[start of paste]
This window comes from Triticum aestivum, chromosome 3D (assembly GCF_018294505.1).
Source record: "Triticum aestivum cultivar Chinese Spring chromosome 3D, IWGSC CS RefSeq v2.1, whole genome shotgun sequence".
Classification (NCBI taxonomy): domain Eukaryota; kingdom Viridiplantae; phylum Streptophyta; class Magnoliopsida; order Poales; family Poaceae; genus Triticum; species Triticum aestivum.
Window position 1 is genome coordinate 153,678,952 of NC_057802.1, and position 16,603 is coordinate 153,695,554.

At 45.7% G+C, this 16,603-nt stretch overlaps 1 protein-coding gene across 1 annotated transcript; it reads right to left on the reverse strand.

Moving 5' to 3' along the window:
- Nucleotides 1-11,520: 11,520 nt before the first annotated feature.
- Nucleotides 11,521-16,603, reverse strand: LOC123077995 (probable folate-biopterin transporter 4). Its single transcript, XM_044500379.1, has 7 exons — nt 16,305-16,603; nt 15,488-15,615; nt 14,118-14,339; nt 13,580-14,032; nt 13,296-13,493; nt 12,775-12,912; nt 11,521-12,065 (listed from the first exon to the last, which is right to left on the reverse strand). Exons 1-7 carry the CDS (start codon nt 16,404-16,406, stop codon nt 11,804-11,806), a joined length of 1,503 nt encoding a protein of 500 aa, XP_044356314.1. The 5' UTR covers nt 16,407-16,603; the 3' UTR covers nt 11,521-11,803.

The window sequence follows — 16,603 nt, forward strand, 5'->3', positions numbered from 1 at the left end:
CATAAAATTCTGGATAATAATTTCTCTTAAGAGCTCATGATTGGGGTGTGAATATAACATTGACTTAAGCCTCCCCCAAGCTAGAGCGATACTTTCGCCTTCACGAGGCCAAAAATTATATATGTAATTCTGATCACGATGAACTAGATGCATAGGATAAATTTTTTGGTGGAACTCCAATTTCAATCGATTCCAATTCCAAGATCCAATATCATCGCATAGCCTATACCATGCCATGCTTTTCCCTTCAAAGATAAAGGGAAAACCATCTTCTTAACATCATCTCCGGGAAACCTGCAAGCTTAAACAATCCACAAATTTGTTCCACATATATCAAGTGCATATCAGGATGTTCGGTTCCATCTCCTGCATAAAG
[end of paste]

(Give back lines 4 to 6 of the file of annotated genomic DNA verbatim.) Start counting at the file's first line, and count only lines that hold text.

Window position 1 is genome coordinate 153,678,952 of NC_057802.1, and position 16,603 is coordinate 153,695,554.

At 45.7% G+C, this 16,603-nt stretch overlaps 1 protein-coding gene across 1 annotated transcript; it reads right to left on the reverse strand.

Moving 5' to 3' along the window: